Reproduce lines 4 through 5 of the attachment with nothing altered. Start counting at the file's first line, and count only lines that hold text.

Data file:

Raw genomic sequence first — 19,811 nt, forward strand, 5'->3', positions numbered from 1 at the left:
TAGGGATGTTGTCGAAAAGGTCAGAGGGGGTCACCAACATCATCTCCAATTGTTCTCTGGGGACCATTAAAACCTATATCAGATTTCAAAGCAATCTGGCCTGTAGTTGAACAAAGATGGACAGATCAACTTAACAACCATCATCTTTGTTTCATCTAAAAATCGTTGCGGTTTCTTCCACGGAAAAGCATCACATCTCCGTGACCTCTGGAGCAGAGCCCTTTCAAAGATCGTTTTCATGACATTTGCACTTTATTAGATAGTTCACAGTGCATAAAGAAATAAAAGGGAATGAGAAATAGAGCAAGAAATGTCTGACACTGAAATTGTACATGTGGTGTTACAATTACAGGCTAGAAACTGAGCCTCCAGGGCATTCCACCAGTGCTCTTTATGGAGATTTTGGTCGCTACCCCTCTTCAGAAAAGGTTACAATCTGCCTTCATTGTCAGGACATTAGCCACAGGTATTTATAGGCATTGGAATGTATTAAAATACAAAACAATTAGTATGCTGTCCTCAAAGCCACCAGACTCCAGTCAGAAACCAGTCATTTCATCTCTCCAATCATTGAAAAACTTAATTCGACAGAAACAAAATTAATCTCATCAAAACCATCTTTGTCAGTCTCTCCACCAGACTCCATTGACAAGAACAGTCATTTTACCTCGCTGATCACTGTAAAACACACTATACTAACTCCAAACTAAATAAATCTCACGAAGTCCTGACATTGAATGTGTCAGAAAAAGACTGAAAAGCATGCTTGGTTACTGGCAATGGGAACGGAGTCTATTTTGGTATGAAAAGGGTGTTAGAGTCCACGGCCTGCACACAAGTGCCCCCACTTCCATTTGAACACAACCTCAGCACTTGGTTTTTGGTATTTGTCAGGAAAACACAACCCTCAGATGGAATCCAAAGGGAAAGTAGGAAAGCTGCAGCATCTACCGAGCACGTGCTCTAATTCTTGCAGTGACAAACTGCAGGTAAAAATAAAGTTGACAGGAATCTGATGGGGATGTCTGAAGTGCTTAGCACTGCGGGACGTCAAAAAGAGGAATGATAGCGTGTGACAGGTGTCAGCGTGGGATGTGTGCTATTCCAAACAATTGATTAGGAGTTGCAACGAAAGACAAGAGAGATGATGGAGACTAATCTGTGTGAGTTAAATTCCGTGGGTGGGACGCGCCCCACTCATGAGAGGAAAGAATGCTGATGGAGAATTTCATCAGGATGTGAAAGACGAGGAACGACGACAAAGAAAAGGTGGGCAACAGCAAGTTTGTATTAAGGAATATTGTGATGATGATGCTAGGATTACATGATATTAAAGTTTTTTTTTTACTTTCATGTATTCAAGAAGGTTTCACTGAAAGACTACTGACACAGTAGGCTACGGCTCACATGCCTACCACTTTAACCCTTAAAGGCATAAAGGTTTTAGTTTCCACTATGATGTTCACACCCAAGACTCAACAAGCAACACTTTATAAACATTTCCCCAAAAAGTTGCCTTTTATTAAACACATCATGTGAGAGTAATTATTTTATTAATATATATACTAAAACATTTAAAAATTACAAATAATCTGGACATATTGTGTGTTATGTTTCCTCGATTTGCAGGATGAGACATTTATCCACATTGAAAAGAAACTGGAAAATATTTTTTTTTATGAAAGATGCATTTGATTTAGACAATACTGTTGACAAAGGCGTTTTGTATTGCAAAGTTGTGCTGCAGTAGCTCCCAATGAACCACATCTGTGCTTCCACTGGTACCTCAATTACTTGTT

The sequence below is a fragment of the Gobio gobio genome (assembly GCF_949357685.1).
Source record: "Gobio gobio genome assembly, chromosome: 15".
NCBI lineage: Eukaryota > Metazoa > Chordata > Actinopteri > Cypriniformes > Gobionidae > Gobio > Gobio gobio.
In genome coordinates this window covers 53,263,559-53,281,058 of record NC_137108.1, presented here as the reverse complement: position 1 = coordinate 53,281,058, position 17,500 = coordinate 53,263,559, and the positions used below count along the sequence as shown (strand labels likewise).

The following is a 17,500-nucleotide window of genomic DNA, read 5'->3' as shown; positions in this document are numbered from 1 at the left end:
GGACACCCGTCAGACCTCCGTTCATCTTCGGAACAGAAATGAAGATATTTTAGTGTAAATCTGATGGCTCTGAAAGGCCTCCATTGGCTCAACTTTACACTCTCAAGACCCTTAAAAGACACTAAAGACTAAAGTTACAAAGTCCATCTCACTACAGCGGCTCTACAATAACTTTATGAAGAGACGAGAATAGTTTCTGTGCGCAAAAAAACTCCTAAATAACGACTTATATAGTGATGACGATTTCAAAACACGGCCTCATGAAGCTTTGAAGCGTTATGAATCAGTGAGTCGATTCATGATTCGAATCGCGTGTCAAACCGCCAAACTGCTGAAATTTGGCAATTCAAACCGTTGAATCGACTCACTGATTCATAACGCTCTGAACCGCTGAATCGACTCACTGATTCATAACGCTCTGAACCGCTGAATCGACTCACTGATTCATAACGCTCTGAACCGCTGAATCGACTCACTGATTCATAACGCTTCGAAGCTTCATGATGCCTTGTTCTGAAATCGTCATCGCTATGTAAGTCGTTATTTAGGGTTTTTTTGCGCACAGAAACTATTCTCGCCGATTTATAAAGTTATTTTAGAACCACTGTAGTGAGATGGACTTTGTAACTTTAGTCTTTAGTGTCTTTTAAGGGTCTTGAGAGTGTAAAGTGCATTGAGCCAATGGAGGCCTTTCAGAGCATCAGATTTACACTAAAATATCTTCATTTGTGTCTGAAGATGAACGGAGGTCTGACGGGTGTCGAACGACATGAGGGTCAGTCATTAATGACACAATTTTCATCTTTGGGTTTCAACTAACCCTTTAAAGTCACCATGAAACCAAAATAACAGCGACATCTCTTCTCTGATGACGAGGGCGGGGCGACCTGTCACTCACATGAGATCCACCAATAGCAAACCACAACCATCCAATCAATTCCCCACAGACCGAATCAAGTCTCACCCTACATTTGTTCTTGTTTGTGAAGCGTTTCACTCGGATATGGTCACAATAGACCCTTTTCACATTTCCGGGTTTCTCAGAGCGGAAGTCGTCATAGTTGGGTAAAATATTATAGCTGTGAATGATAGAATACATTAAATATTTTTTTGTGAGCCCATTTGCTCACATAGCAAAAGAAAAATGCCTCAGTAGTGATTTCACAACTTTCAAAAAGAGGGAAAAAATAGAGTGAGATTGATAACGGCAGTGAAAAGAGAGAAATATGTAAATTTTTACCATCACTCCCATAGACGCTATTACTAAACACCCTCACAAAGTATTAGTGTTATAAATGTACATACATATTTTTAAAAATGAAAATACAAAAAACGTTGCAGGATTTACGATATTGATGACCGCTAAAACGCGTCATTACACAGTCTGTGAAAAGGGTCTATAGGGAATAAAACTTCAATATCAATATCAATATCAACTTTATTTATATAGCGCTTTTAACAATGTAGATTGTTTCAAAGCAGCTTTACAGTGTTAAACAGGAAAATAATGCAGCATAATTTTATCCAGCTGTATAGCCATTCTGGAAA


Source record: "Gobio gobio genome assembly, chromosome: 15".
NCBI lineage: Eukaryota > Metazoa > Chordata > Actinopteri > Cypriniformes > Gobionidae > Gobio > Gobio gobio.